Never had the urge to ever try drugs in my life, but you have to wonder how other people feel when they need to recover what was lost in their way after being addicted to what’s being offered to them. Beautiful Boy takes that uncomfortable talk and spans it into what can be seen as touchy subject matter.
What’s the Story: Based on the best-selling memoirs of David and Nic Sheff, teenager Nic (Timothée Chalamet) is a recovering methamphetamine addict and can’t control his problem as it appears to be ruining his life along with his relationship with his freelance journalist father David (Steve Carell). What follows is the story about trying to get back into normality, while the struggles are hard to come by.
Just from hearing about this story and how it was adapted from the two separate books, gotta say this sounded promising from first hearing about it. Directed by Felix Van Groeningen (The Broken Circle Breakdown), it looked like a touching, yet honest portrayal of battling these kinds of common addicts while knowing that family is there to help put no matter what. Before this was getting a wide release a month after it came out, it’s been getting some mixed reactions along the way. From my viewpoint, Beautiful Boy does have problems that kept this from being a great movie in the process, but it’s still a solid drama.
First of all, even if the movie wasn’t good, you have to praise Carell and Chalamet’s performances. The scenes they were in together worked perfectly as they felt like a real father and son. Carell has been impressing everybody in movies outside comedies, and he has proven himself to be a good dramatic actor in the past few years. But it’s Chalamet’s movie, and it’s another great role. As Nic, you can see the pain to overcoming his meth issues at hand and keeps going back to it as most addicts had at some point. It’s a performance that doesn’t even comes close to what he showed in last year’s Call Me By Your Name, but it just shows how much of a talented young actor he is now. We could see another Oscar nomination for him, and he should be.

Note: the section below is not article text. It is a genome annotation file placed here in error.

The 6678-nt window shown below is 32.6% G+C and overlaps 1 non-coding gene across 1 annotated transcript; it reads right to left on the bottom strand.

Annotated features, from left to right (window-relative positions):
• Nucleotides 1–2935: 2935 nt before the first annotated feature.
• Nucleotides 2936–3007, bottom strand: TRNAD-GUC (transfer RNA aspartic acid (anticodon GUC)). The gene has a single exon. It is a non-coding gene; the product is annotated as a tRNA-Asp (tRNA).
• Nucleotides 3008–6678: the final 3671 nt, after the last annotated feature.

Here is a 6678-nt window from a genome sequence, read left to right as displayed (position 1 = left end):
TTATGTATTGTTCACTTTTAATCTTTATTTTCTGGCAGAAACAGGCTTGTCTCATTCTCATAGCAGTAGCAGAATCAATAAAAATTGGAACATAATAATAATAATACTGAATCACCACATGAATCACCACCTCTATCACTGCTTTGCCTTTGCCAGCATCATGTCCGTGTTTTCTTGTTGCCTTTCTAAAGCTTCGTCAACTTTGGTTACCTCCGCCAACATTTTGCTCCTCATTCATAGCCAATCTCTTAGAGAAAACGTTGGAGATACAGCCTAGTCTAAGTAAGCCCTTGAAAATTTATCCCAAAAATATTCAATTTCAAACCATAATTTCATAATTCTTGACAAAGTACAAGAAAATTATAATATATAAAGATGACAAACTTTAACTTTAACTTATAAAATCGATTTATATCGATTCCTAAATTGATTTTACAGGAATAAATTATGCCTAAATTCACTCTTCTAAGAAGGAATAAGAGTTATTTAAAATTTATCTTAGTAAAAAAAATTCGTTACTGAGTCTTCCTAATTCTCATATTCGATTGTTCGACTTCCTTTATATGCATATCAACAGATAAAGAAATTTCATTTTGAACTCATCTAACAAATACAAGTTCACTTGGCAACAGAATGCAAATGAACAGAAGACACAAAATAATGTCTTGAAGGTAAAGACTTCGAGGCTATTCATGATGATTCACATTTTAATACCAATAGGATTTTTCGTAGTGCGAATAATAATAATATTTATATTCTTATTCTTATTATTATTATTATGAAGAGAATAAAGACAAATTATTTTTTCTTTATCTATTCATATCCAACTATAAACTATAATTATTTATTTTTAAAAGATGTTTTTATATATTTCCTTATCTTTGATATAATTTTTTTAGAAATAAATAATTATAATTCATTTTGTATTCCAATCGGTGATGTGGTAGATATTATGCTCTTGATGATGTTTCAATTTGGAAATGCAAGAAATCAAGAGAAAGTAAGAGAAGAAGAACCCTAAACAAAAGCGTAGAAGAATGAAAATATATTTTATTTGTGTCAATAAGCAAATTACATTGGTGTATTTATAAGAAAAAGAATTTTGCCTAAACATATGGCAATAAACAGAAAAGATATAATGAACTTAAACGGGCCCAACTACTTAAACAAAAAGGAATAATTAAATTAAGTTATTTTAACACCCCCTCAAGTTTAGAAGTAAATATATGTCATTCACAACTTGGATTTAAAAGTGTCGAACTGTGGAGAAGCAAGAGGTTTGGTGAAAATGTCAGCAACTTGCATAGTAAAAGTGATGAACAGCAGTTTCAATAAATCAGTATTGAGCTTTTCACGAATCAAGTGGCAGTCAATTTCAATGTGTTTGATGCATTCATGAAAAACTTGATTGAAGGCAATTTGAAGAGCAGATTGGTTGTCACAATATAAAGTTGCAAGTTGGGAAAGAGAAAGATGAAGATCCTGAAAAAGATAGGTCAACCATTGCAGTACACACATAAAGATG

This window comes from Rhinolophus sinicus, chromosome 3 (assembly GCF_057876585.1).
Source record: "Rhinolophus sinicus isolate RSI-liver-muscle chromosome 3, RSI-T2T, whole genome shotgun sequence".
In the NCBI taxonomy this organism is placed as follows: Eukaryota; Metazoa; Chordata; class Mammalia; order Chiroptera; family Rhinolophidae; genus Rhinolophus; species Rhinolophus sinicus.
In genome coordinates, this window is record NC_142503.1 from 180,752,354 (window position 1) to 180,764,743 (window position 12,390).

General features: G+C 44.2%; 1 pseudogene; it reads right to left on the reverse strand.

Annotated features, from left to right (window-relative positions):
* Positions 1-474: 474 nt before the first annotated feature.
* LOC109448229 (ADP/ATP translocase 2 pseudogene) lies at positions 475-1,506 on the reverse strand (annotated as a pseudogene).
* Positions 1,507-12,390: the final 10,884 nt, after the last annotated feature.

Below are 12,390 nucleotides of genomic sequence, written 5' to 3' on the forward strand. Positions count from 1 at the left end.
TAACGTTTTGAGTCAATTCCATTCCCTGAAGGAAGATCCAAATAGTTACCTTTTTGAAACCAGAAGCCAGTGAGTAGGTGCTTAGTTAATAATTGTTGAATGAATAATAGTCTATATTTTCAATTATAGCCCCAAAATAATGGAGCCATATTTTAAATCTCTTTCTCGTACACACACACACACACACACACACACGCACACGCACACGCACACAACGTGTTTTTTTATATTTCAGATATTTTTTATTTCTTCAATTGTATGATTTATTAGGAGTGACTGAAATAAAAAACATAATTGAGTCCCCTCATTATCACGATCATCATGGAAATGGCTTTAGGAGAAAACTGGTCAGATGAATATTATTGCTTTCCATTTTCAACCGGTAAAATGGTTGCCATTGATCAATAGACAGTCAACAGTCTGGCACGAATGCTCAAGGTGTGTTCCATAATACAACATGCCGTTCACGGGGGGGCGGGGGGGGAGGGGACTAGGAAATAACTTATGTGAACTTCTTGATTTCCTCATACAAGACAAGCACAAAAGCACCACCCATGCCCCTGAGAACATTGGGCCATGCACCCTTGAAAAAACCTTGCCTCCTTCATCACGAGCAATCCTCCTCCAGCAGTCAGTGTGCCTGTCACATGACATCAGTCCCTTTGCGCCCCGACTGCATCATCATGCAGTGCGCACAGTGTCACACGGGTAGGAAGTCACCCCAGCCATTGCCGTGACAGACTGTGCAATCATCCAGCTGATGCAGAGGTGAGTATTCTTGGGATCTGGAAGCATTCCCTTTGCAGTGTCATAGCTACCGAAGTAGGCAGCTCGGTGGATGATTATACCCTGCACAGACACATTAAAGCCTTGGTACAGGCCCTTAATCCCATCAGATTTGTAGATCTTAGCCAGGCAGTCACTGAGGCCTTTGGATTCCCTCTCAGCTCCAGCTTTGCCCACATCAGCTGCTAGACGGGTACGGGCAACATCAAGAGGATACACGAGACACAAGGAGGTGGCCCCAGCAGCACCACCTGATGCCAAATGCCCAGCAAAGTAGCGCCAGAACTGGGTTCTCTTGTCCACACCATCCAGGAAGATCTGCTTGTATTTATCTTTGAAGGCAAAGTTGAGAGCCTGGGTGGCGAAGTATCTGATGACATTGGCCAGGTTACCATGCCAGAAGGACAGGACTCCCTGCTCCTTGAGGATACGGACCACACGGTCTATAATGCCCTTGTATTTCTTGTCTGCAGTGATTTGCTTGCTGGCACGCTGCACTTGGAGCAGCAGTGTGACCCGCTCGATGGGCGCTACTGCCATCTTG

Once he starts taking meth, he doesn’t seem normal anymore when he checks into hospitals, enters into rehab, goes to college to get his education, but it seems like it not gonna make it work sometimes, especially when he’s dealing with his family life or with his mom (Amy Ryan) and stepmom (Maura Tierney).
Groeningen’s direction is well-handled with it not becoming manipulative all over or trying too hard, but it had a genuine feel to capture each moment carefully to care about these characters. We see how addiction can become this repeated process that’s hard to ignore a lot of times. It was best to show that we need to honestly care about both Nic and David’s dilemmas presented here.
The main criticism that I personally had with Beautiful Boy is that the emotional attachment wasn’t clear enough. Anytime where you just see Nic trying to get better or with conversations that he and David about what’s going never left me wanting to feel sad. Which is saying something because the trailer was indicating that this was gonna make me a wreck after it was over. Couldn’t say it was heartbreaking for its two hours. I will say there was one scene involving a phone conversation that was almost heartbreaking.
Also, the screenplay by Groeningen and co-writer Luke Davies (Lion) is presented in a non-linear storyline where it flashes back when Nic was little as we see how very close he is with his dad, and you sometimes can’t tell what year is supposed to take place. The story wasn’t as moving as it was attending as there are shades of what it was trying to conceive when this felt nowhere near Manchester By the Sea, or anything else.
Drug addictions are still one of the more growing problems everywhere around the world. What I think the film accomplished is that it’s very hard for people who are addicted to drugs, alcohol, or anything that could damage their bodies is challenging not just on them, but the people who love you. difficult perception of people relapsing.
For some reason, I felt like this was gonna be the one movie this year that was gonna make me cry since it’s all about father-and-son and I wanted it to make me think about my dad. And sadly, there wasn’t a moment to push forward to thought anywhere.
Deep isn’t the right word to describe what Beautiful Boy was gaining for me, unfortunately. This is gonna be considered relevant to anybody who’s been in Nic’s position and wants to quit. Is it trying to one of this year’s Oscar-bait? Wouldn’t say that. But I was pleased to finally check it out, even if it should’ve been a lot better from what was expected.
Beautiful Boy can be seen as flawed with little emotional weight for what’s supposed to be a powerful drama, but the performances from Steve Carell and Timothée Chalamet are what made this passable.